From Newshounds to Novelists: Four Writers who Got their Start in Journalism

Posted by Danielle Mohlman

In honor of National Columnist Day on June 23, take a look back at these writers, poets, playwrights, and philosophers who got their start in journalism. Many of these men also sported fantastic facial hair. Coincidence? Yes.

At 22 years old, newly married with abandoned plans to create a Utopia in the Pennsylvania wilderness, English poet and philosopher Samuel Taylor Coleridge (1772-1834) created a journal called The Watchman, published every eight days to avoid the weekly newspaper tax (smart!).

The journal’s first issue was published in March of 1796 and ceased publication by May of the same year (okay, maybe not so smart). Coleridge’s journal contained essays, poems, news stories, reports on Parliamentary debates, and book reviews. Coleridge soon grew to detest his wife Sara Fricker, but at least their marriage lasted longer than The Watchman. The two were separated in 1808.

While perhaps best known today for being the creative brains behind “A Christmas Carol” and “Please, sir, I want some more,” novelist Charles Dickens (1812 – 1870) began his career in political journalism, covering Parliamentary debate and election campaigns for the Morning Chronicle. In 1836, Dickens became editor of Bentley’s Miscellany, a job he held for three years until a falling out with the owner.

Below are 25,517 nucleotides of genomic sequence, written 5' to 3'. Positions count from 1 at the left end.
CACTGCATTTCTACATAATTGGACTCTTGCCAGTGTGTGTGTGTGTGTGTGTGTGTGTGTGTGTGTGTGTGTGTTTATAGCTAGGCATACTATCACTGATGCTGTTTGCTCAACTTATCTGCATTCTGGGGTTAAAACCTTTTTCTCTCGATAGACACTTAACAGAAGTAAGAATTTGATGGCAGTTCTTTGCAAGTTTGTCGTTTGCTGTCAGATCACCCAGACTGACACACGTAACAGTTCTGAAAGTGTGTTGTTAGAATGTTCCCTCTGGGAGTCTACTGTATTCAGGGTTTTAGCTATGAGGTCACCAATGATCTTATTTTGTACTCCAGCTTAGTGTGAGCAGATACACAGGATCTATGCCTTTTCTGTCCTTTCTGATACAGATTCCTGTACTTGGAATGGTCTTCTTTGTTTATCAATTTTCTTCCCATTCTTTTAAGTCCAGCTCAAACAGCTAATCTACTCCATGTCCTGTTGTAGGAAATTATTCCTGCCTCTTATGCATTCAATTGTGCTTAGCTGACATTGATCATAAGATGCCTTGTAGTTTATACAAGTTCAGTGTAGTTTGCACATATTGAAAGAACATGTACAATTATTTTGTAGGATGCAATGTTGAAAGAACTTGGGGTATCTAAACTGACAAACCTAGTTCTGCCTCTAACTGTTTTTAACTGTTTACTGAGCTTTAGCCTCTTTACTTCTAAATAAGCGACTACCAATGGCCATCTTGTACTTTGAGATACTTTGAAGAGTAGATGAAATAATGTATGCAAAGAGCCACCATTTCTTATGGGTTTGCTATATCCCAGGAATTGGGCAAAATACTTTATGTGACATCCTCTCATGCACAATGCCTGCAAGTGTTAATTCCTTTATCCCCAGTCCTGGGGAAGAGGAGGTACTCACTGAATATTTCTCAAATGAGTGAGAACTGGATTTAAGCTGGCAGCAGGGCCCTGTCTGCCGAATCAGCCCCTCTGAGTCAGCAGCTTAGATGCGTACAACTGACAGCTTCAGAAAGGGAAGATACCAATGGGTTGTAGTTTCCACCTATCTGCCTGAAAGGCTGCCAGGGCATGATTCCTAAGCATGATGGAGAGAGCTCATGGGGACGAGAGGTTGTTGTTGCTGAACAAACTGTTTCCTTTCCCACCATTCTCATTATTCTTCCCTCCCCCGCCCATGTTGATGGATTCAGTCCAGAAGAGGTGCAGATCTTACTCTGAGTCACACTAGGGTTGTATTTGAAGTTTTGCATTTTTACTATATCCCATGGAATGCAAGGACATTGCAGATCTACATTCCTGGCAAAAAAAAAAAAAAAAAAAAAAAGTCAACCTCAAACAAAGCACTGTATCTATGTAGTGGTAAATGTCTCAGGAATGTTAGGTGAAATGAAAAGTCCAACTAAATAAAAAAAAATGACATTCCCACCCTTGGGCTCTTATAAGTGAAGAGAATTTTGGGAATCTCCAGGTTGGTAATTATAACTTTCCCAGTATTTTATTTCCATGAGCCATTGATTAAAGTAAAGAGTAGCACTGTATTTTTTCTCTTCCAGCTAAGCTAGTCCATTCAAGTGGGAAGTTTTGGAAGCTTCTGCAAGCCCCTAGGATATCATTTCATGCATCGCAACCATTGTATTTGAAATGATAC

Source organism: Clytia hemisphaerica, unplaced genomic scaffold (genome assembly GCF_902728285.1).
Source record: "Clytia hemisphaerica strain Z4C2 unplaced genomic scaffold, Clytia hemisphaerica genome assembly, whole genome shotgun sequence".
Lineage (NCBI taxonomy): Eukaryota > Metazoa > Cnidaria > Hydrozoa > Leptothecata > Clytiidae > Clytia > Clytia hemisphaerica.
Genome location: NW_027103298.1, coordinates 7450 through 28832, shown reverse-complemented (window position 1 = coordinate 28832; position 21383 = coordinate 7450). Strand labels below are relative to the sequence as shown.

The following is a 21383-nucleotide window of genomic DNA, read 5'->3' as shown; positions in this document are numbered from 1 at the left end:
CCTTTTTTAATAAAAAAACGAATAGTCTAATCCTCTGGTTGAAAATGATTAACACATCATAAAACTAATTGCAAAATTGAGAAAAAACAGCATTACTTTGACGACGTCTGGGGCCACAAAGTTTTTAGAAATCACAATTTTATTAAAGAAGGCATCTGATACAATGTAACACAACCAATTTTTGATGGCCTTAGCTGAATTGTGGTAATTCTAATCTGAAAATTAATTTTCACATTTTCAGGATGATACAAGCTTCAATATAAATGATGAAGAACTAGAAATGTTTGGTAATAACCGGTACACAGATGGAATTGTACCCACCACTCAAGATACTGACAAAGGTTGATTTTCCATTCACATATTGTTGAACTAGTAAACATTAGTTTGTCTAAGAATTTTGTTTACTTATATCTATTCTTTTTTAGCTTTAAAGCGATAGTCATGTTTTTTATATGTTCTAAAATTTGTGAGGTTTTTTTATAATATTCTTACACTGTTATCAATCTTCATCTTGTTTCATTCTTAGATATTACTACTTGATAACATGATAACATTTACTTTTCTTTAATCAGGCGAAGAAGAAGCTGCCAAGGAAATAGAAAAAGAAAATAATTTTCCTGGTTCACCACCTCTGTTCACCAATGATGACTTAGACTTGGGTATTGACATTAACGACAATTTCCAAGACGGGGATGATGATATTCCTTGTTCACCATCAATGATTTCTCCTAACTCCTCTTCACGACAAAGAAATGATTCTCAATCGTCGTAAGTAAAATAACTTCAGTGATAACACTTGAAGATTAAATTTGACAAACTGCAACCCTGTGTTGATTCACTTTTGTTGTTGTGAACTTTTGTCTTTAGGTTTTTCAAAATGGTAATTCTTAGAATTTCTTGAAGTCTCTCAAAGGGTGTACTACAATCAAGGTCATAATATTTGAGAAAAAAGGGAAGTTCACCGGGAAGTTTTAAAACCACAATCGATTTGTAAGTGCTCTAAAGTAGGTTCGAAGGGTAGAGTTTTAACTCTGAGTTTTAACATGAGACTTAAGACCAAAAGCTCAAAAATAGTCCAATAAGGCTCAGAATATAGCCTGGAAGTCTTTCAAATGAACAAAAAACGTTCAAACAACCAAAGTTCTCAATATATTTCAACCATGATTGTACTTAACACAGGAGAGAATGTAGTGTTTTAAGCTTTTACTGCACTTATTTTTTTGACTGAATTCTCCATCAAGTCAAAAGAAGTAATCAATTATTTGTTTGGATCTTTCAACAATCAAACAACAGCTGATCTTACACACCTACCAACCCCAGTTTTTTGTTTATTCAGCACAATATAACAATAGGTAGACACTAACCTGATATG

During his tenure as editor at Bentley’s, Dickens wrote and oversaw the production of four plays and wrote the entirety of Oliver Twist.

Rudyard Kipling (1865 – 1936) joined the staff of the British-Indian daily newspaper The Civil and Military Gazette in 1882 as a 17-year-old assistant editor when it was decided that Kipling lacked the academic ability to attend Oxford University.

Kipling referred to the newspaper as his “mistress and most true love,” demonstrating poetic promise even at a young age.

Writing under the pseudonym Como di Bassetto, George Bernard Shaw (1856 – 1950) joined the reviewing staff of the Pall Mall Gazette in 1885 as an arts critic. Shaw, who chose the name because it sounded European (and because no one would know that this pen name was just another name for “basset horn”), later became the drama critic for the Saturday Review.

Shaw campaigned to displace the artificialities for the Victorian stage with a theatre of thought and realism. Dropping the pseudonym, Shaw’s Saturday Review pieces allowed the author to make a name for himself. The playwright was especially critical of productions of Shakespeare’s work, specifically the practice of cutting the plays into sizable acting editions.